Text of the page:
The Laws of Thermodynamics uses unconventional narration to support a fictional love story about an obsessed neurotic scientist that applies scientific theories to his relationships.
Netflix’s The Laws of Thermodynamics, or known in the native language as Las leyes de la termodinámica, is not the best film of 2018. But it is undeniably my favourite movie of the year so far. I sincerely believe that the Spanish film will endear itself to many others with its honest account of relationships. The Laws of Thermodynamics follows the story of Manel (Vito Sanz), a neurotic scientist that obsessively applies the laws of thermodynamics to his love life, convinced that physics can have a play in balancing his relationship with a famous top model.
On paper, The Laws of Thermodynamics sounds basic, but the filmmaking technique used to piece the story together is to some degree brave. The Netflix film is combined with documentary-style snippets, narrated by experts and scientists describing the physical science that deals with the relations between heat and other forms of energy. At times, the film cuts off to scientists openly discussing the way energy transfers, relaying various theories to the audience. On face value, most audiences will not be able to comprehend what the scientists are describing; however, their theories coupled with the fictional story works.
And it shouldn’t. The Laws of Thermodynamics should give the impression of a cheesy, throwaway cinema release, but instead, it provides real meaning to the basic interactions of a person’s everyday love life. Most scenes are following Manel, accompanied by scientific theories to describe the character’s actions or the actions of others. Manel is not a character you will enjoy; his presence is somewhat miserable and pessimistic, but with the narration and his obsessiveness to explain every outcome of his love life, many answers about relationships are provided.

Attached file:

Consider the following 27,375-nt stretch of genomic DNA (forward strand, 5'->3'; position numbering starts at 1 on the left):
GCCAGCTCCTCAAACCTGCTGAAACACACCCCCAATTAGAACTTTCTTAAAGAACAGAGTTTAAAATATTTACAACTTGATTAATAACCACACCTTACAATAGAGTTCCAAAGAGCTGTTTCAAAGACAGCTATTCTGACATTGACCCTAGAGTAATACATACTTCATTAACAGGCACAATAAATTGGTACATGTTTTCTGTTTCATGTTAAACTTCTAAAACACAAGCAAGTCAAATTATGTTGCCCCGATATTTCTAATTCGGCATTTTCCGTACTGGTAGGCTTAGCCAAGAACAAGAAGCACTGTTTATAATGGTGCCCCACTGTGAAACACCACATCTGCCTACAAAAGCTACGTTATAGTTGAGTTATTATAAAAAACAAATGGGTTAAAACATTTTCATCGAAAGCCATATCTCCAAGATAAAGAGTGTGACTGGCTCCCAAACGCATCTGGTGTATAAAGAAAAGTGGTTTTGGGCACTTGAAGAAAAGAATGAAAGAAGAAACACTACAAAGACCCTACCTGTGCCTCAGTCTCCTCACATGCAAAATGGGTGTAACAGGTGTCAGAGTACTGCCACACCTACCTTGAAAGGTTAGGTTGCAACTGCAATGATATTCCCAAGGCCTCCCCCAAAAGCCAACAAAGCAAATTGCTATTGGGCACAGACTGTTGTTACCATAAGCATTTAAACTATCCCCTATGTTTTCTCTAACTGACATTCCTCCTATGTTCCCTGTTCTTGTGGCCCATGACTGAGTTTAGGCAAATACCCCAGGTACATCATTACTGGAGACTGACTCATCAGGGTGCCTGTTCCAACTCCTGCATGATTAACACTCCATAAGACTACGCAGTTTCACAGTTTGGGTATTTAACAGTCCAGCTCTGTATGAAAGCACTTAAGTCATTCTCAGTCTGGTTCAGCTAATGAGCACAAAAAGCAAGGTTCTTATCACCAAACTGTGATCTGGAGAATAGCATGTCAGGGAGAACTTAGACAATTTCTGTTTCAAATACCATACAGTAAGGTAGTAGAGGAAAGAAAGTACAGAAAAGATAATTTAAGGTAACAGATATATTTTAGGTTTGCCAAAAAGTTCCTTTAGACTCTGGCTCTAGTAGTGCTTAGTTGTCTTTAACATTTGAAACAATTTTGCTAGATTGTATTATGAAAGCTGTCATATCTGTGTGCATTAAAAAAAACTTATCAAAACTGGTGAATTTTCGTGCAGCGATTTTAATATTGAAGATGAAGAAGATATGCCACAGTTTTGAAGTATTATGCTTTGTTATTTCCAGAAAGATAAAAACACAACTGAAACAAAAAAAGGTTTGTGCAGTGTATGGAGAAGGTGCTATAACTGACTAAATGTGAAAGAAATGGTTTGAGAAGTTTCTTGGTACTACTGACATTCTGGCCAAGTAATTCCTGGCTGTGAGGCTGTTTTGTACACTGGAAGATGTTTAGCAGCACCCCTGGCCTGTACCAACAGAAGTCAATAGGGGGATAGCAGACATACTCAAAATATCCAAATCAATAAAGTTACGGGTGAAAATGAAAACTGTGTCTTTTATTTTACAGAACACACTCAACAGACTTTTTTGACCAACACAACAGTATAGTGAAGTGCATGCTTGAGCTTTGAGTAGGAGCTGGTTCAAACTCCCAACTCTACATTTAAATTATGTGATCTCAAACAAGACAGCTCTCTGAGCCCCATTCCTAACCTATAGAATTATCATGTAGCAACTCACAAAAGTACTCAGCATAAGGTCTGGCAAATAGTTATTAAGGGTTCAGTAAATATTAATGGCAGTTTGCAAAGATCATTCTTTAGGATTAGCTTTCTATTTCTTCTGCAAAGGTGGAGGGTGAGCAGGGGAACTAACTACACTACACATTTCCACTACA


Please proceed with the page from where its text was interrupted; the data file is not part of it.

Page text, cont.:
If you have experienced real relationships that have ended ugly or not had the outcome you expected, then The Laws of Thermodynamics will provide a sense of realism despite its odd nature of delivering a story. The movie’s genre is described as a comedy, and whilst amusing, if you strip away what is meant to be funny, which is the description of the science every time Manel makes a choice, you are really witnessing a case study of a troubled relationship. The style is humorous but the actual story shows a character so obsessed with his discoveries that he cannot help but articulate every single relationship event as if it were a scientific moment. The film in its real flesh is surprisingly tragic.
The main strength, apart from the clever way of articulating the story, is the performances. Vito Sanz does very well to go into the bones of what this character represents. In many moments, I wanted to jump into the screen and give the man a slap; he has the type of miserableness that consumes you and ruins your day. Yet at the same time, he is frustrating because you can clearly understand what he is going through. The Netflix movie would not have been possible without this performance, because it would have been sagged down by its ploy to include scientific narration. The top model he is romantic with, played by Berta Vázquez, also gets a deserved nod by supporting the obsession and keeping her character at arm’s length from the audience; this was important, and I am pretty sure it was a hard balance to achieve.
The only aspect that lets The Laws of Thermodynamics down is by the time you enter the third act is that style does slightly overcome substance, with the documentary approach starting to grate. There is most certainly such a reliance on the narration that it nearly ruined the ending. Fortunately, the ending offers such an enticing lesson that you immediately forget your frustration.
The Laws of Thermodynamics is a must-see this year, and luckily it is on Netflix. If there is ever a movie that demonstrates the importance of streaming platforms, it’s this one.
Daniel Hart is the Co-Founder of Ready Steady Cut and has operated as Editor-in-Chief since 2017.